Stillman College Athletics adds volleyball, bowling to SSAC programs

TUSCALOOSA, Ala. – Stillman College Athletics is growing its sports offerings to 11 varsity programs for the 2022-2023 season with the revival of women’s volleyball and addition of men’s and women’s bowling.

“We are extremely excited to bring back women’s volleyball and add bowling to our cohort of sport sponsorship,” said Terrance Whittle, Stillman director of athletics. “This expands opportunities for student-athletes to compete and represent Stillman College in the NAIA and Southern States Athletic Conference.”

Volleyball makes its return after the program was cut following the 2015 season and will be the 10th team in the SSAC. Stillman will join fellow Southern States Athletic Conference member University of Mobile in adding men’s and women’s bowling in 2022-2023, becoming the first two men’s programs in the state. Blue Mountain College and incoming SSAC member Life University also sponsor the sport.

Whittle has named current Stillman softball head coach Joel Penfield to lead the volleyball program and Stillman alumnus Dondrae’ Collins will serve as head coach to lead Stillman’s inaugural men’s and women’s bowling programs for the 2022-2023 season.

“We are elated that Coach Joel Penfield will be serving as our volleyball head coach of the return here at Stillman College. We believe his past experience, knowledge of the area and players, commitment to academics and his championship success as a volleyball coach will serve our program and student-athletes well,” Whittle said.

“Coach Collins, having been a high school bowling coach in the Tuscaloosa area, brings a huge knowledge of the local area that will serve Stillman College in a number of ways, especially with recruiting. We are excited to experience the inaugural season and look forward to watching and supporting Coach Collins and the future bowling student-athletes.”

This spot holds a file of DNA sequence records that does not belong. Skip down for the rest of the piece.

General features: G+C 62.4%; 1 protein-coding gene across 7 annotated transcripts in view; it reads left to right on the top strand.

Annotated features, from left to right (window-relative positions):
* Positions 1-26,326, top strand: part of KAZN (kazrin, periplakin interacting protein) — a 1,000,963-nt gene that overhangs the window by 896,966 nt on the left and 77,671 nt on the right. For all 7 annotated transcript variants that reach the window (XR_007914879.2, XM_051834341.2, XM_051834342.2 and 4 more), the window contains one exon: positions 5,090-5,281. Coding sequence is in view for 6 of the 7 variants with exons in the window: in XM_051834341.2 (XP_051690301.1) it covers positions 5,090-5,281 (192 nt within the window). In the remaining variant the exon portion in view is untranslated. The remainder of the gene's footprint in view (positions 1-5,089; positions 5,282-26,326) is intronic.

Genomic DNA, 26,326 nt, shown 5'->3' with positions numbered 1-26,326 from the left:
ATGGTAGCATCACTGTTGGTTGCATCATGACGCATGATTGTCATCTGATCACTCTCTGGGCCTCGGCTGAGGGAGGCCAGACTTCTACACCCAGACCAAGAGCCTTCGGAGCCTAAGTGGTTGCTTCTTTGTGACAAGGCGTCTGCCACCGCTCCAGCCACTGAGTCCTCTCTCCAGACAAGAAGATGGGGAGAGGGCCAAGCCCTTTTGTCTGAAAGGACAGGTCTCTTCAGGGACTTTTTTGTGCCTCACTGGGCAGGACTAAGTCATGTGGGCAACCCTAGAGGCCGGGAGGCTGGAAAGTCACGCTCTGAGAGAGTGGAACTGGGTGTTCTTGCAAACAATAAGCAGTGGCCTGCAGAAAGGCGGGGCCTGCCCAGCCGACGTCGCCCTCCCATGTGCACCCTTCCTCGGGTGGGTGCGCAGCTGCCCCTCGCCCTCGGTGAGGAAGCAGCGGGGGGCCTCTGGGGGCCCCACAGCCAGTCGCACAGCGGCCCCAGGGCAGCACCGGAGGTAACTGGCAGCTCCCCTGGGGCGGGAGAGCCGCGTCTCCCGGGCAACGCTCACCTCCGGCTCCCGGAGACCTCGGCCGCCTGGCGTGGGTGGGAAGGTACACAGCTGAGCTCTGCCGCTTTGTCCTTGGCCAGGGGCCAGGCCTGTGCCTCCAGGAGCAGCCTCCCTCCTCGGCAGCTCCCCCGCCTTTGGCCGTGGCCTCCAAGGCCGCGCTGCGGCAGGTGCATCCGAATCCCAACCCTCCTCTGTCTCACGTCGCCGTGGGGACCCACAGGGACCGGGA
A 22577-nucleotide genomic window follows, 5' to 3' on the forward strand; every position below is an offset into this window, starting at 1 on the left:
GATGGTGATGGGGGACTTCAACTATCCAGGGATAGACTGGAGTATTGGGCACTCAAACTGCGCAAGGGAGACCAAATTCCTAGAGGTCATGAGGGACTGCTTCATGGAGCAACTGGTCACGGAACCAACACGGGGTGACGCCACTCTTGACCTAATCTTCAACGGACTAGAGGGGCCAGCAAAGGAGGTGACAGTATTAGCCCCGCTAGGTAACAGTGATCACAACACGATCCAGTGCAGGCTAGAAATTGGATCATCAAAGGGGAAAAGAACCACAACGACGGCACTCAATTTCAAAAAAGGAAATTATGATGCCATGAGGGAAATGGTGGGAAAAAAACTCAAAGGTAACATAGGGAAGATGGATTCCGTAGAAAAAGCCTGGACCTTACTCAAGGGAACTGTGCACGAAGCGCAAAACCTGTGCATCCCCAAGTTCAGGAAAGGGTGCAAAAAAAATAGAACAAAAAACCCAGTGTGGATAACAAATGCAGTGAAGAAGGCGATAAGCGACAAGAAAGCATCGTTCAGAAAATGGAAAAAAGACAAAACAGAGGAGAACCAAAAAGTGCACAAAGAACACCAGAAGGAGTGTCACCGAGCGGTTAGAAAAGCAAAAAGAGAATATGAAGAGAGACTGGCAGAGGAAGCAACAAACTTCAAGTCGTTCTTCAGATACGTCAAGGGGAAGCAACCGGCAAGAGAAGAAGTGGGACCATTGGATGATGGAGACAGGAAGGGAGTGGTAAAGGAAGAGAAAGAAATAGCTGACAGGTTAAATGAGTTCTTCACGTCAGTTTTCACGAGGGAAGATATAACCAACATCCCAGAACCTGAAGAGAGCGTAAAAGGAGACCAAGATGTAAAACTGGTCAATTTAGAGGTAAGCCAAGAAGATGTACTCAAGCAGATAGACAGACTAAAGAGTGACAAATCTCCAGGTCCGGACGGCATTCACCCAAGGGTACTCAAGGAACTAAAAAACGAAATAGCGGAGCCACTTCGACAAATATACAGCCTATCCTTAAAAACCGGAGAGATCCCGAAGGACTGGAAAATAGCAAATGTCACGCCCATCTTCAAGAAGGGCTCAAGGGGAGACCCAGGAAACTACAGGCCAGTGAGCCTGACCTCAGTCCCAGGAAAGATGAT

Prior to coming to Stillman in 2017 as softball head coach, Penfield served as girls’ athletics director at Bessemer Academy from 2010-2017 while serving as head coach for girls’ basketball, volleyball and softball. In his second season as head volleyball coach, Bessemer Academy won the Alabama Independent School Association Class 3A state title in 2013. The team made five state semifinal appearances during his tenure, and he was a five-time AISA All-Stars coach.

Stillman first offered women’s volleyball in the mid-1970s, coached by Dr. Bettie Smith. The program competed in the Southern Intercollegiate Athletic Conference most of its tenure until being discontinued following the 2015 season during Stillman’s transition from NCAA Division II to the NAIA. The Tigers are expected to compete in an 18-match Southern States Athletics Conference schedule in Fall 2022, including nine home matches in Birthright Alumni Hall.

Collins, a 2013 alumnus of Stillman College and native of Macon, Georgia, helped start the Central High School bowling program when the Alabama High School Athletic Association sanctioned the sport in 2016. He led the Falcons to a regional in their inaugural season. He coached Central’s bowling program through 2019, while also coaching baseball and football at CHS. He coached the last two seasons of baseball and football at Paul W. Bryant High School and has taught at The Alberta School of Performing Arts since 2014. Collins came to Tuscaloosa in 2007 on a baseball and marching band scholarship to Stillman College. He is a former Blue Pride Marching Band drum major.

Stillman will join the University of Mobile as SSAC teams adding men’s and women’s bowling this fall. They will be the only two men’s programs in the state, while Alabama A&M University, Alabama State University and University of Alabama at Birmingham offer women’s bowling.

While women’s bowling has been an HBCU sport at the NCAA Division I level for more than a decade, Stillman is believed to be the only HBCU men’s or women’s program to be active in 2022. Jarvis Christian College in Texas added both programs in 2015 but has not competed since 2018.

As of 2020, more than half of the total college bowling opportunities are at the NAIA level with now more than 60 institutions offering the sport. Only a handful of NCAA institutions offer a men’s program, while the NAIA is strong in both men’s and women’s bowling.

The sport crossed the 25-institution threshold to become an NAIA emerging sport in 2010, allowing the NAIA to create the NAIA Invitational Championship for spring 2011. It grew into an NAIA Championship sport (50 or more teams) prior to the 2019-2020 season.